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echo - video clip

echo - video clip

echo - multi channel video installation

An egg, top hat, clothes pegs, bird cage and a line of rope - these are just a few of the objects that inhabit the world of echo. In a multi-channel video installation projected across and above the museum cabinet, these objects exit the confines of the film’s original narrative into different realms of time and space.


The objects take on an energy of their own, activated by different hands or animations, playfully shifting, mirroring each other in a dance, turning inward and outward. Accompanying this visual journey is a soundtrack crafted through the digital processing of ASMR-style recordings, capturing the tactile sensations of the objects being manipulated and interacted with.


echo reanimates the objects and actions depicted in some of the early films made by Brighton and Hove’s film pioneers, tapping into the spirit of innovation in digital video collage, utilizing imagery and sounds generated during participatory public events and a workshop with The Wonder Club.

echo presents videos in both monochrome and purposefully intense, digitally-processed green and red, paying homage to George Albert Smith’s 1906 invention of Kinemacolor. 


Thank you to all the participants for their rich and valued contributions in the making of aspects of this work.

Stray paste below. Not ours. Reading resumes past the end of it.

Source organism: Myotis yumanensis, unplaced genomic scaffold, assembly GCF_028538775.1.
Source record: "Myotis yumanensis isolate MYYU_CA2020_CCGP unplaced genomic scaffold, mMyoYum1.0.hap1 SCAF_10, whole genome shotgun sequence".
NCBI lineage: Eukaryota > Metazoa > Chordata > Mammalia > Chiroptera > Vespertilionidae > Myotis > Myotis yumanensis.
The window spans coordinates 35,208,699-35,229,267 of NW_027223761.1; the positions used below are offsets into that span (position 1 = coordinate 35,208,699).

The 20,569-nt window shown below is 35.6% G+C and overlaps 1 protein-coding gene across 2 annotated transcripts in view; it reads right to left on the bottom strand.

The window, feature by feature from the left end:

Archive films courtesy of Screen Archive South East/ University of Brighton/ BFI National


James Williamson: A Big Swallow (1901), Fire! (1901), [35mm tinted], Magic Extinguisher (1901)


George Albert Smith and Laura Bayley: Grandma’s Reading Glass (1900), Hanging Out the Clothes; or Master, Mistress and Maid  (1897, Two Clowns (1906), The Miller and the Sweep (1897), The House that Jack Built (1900), Let Me Dream Again (1900) The Kiss in the Tunnel (1899),  


Serpentine Dances (1894-5), Edison Co.Fire


George Albert Smith: Kinemacolor Flowers (c 1910), The Sick Kitten (1903)

Lazy Boy  (2 min 20, 2023)


Lazy Boy is a short film (5 mins 20 secs) exploring the body in relation to memory, family and mental health. Shifting between three different worlds - a studio rehearsal room, a black void, and a green hilltop – the story of the 'Lazyboy' chair is gradually revealed, spoken by its author, Kerry.


Lazy Boy was made by artists Cole & Joslin (2023)

Performers: Clea Godsill, and Flexer and Sandiland's 'Acting Our Age' Movement Class

Music: James Kirby

With thanks to Mike Samson, Brightfire productions, and Michael Danks, 360 Consultant

Supported by Arts Council England and Research at Central Saint Martins, UAL.


Baggage (4 min 44, 2023)

This video emerged out of a project called SHIFT, made by Cole & Joslin and members of Brighton Women’s Centre.​

Filmed during a visit to Stanmer Park, we found a tree with a hole at head height where we whispered our reflections on what we carry. During an interim exhibition at Phoenix Art Space, visitors added their own reflections to this question by completing a postcard, and these were later added to the voiceover of the film.

Baggage was made by artists Cole & Joslin (2023)


Performers: The Shifters

Music: James Kirby

Supported by Arts Council England

video available on request

The Change (trailer)

Cole & Joslin (2022)

Additional footage from